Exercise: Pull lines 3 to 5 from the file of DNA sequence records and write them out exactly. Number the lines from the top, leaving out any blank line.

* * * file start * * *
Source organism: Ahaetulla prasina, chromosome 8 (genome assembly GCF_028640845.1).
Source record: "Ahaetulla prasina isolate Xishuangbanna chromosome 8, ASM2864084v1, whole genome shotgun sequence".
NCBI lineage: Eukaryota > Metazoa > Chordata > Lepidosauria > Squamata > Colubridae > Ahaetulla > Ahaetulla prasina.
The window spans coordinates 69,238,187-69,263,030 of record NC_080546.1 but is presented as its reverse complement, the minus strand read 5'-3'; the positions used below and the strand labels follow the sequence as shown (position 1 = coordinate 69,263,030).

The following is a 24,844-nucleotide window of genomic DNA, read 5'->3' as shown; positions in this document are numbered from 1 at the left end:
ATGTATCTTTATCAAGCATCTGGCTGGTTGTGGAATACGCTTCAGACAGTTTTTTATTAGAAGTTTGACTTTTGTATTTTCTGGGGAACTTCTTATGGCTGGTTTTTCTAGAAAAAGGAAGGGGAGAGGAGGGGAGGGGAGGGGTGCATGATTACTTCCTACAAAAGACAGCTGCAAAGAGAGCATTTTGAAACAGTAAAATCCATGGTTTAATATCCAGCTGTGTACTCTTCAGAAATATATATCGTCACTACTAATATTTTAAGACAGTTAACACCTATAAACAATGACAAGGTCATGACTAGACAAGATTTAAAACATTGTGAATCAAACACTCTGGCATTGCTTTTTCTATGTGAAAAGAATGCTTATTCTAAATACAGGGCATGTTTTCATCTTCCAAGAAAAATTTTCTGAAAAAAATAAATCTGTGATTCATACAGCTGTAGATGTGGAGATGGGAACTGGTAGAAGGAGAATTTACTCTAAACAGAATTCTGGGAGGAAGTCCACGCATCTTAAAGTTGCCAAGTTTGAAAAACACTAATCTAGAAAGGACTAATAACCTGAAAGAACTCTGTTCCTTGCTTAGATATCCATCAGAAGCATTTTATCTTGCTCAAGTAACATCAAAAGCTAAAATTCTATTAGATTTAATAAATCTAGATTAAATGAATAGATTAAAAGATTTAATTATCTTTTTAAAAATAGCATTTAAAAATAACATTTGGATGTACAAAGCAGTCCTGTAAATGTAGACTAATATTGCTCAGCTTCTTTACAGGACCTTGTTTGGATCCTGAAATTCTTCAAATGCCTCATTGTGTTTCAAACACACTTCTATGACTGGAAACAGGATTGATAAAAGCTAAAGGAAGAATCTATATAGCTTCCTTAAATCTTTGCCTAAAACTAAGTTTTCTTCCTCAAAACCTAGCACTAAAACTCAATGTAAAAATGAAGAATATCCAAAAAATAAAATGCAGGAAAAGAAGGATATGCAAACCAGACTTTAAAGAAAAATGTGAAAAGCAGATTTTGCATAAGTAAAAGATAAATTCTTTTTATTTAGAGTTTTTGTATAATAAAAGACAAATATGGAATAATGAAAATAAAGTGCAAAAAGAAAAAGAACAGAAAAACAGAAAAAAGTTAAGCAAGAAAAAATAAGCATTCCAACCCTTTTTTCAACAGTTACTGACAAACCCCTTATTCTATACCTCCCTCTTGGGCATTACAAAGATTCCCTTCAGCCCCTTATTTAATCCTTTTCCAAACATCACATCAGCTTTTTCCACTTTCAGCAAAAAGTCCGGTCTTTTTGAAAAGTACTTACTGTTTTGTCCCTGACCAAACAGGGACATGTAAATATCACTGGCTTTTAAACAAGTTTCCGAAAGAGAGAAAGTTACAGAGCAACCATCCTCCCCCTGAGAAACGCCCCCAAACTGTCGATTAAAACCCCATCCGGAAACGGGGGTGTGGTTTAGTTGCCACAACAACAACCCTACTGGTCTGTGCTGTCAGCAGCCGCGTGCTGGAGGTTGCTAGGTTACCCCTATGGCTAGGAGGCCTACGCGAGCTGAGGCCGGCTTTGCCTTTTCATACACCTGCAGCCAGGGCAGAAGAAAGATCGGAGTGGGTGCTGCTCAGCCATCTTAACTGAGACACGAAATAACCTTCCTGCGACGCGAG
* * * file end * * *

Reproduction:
NCBI lineage: Eukaryota > Metazoa > Chordata > Lepidosauria > Squamata > Colubridae > Ahaetulla > Ahaetulla prasina.
The window spans coordinates 69,238,187-69,263,030 of record NC_080546.1 but is presented as its reverse complement, the minus strand read 5'-3'; the positions used below and the strand labels follow the sequence as shown (position 1 = coordinate 69,263,030).

The following is a 24,844-nucleotide window of genomic DNA, read 5'->3' as shown; positions in this document are numbered from 1 at the left end: